Ebury is a thriving division of the Random House Group and it is welcoming a new year with the second book in a thrilling alternative history of the terrible Tudors, and two heartwarming tales of love and hardship.
The Boleyn Deceit by Laura Andersen
Andersen’s exciting and original spin on Tudor history takes flight in the second book of her enthralling Anne Boleyn trilogy which dares to imagine what might have happened if Anne had given Henry VIII a son.
The refrain here is ‘Long live Henry IX’ and the heart-thumping action is as deadly, dramatic and dangerous as the real thing.
William Tudor, now King Henry IX, sits alone on the throne while England continues to battle with those who doubt his legitimacy. William is betrothed to a young princess from France, but still has eyes only for his childhood friend Minuette.
Meanwhile, court tongues are wagging and, even more dangerous if it was discovered, is the truth that Minuette’s heart and soul belong to Dominic, now Duke of Exeter, William’s best friend and trusted adviser.
Brave, honourable and fiercely loyal, Dominic knows he is the one person William relies on to say the things that no one else dares and the deception over Minuette could break their friendship forever.
And all around them swirl the ever-shifting, ever-hazardous world of sixteenth century court politics, religion and intrigue…
This superbly imagined, clever and fast-paced series is brimming with passion, perilous politics and dangerous romance as the cast of characters and their fascinating lives move into top gear.
A thrilling fictional slice of turbulent Tudor history…
(Ebury, paperback, £7.99)
Emma by Rosie Clarke
Prepare to shed a few tears as Rosie Clarke brings us the emotion-packed tale of a young woman forced into marriage with a violent husband in the tough 1930s.
When Emma Robinson falls in love with handsome, well-educated architect Paul Greenslade, he promises her that they will soon marry… but everything changes when she discovers she is pregnant.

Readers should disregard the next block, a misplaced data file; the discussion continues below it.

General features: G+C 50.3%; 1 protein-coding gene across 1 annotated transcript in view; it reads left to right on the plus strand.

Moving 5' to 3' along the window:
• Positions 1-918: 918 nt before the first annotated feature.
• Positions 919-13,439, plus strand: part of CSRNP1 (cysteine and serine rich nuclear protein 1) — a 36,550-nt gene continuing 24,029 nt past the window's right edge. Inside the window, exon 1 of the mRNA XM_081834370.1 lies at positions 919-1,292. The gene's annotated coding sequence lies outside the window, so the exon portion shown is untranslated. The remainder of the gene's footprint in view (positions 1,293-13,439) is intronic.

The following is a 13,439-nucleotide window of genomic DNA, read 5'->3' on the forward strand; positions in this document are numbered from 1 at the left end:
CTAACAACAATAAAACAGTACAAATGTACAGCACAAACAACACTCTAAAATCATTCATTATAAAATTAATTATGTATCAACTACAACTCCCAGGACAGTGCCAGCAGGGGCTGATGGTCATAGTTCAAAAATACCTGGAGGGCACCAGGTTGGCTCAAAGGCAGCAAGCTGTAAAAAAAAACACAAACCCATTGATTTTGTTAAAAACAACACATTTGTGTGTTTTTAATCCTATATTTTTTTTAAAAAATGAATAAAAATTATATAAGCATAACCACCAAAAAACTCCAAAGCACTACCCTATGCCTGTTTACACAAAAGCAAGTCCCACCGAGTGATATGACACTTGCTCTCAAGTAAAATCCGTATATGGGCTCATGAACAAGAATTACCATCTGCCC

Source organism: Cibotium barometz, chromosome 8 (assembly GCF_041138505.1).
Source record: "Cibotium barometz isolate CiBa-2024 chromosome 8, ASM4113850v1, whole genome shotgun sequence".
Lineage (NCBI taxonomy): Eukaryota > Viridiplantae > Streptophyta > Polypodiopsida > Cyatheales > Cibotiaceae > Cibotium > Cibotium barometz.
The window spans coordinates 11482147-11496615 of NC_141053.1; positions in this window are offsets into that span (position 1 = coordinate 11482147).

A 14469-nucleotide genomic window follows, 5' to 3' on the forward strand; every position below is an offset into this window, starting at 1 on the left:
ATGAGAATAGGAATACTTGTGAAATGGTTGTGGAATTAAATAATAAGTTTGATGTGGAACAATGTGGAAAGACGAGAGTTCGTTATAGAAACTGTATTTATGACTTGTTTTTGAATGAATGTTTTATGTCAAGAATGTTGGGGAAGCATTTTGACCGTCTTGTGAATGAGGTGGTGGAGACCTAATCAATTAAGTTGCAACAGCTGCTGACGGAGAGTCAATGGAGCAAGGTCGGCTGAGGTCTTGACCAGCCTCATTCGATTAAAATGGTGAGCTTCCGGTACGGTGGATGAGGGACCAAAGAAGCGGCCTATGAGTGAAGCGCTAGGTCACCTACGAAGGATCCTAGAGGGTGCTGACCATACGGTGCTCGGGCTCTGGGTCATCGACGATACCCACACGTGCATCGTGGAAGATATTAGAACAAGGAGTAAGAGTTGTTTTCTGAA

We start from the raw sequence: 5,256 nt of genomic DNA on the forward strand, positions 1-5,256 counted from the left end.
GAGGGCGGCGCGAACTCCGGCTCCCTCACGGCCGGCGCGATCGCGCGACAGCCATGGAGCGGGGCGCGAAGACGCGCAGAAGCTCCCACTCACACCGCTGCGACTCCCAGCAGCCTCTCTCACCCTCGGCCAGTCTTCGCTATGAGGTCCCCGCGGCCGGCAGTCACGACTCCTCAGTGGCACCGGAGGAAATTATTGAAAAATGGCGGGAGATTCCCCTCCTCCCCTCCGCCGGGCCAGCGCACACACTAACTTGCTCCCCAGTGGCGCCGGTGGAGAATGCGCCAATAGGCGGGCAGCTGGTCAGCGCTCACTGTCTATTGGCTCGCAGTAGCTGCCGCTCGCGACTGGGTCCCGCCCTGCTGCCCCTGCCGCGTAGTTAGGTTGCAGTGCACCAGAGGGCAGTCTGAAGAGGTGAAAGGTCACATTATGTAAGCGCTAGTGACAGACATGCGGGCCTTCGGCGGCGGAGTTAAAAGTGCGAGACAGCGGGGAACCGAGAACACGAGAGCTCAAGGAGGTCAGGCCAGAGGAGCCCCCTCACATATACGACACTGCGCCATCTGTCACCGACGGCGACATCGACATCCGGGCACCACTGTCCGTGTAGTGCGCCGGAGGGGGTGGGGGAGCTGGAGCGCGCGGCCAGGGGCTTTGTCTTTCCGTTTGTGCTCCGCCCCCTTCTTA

There are harsh consequences when he disappears rather than marrying what his family considers a common shop girl. Forced by her controlling father to marry train driver Richard Gillows, a brutish tyrant who likes his drink too much, Emma learns quickly that a jealous husband is a violent one.
Their marriage is nothing more than a transaction for Richard to get his hands on her family’s business and Emma vows to make a life for herself and her son by starting a partnership in the local clothes shop… and to find her father’s secret fortune before Richard does.
Previously published as The Ties That Bind by Linda Sole, this is a warm and vibrant story which puts love, family and friendship at its heart.
(Ebury, paperback, £5.99)
Maggie Hope, who has been writing short stories since the early 1970s, is a born storyteller and Orphan Girl, a moving tale of love and loss, sweeps us away to Bishop Auckland in the early decades of the 20th century.
Lorinda Leigh from Durham is only a child when tragedy deprives her of her true family and, sent to live with her hard-hearted and manipulative aunt Doris in her boarding house in nearby Bishop Auckland, she grows up desperately craving affection.
Treated as an unpaid servant, Lorinda – forced by her callous aunt to ditch her real name and become known as Ada – is delighted when Johnny Fenwick, one of her aunt’s lodgers, takes an interest in her.
Ada finally sees a chance to escape her drab surroundings and her unkind aunt but it will mean sacrificing true love and accepting a marriage of convenience. Is it a risk worth taking?
Previously published as Lorinda Leigh by Una Horne, Orphan Girl is packed with the gritty realities of working class life in northern England as well as the heady passions of young love.
A treat for all true romantics…
(Ebury, paperback, £5.99)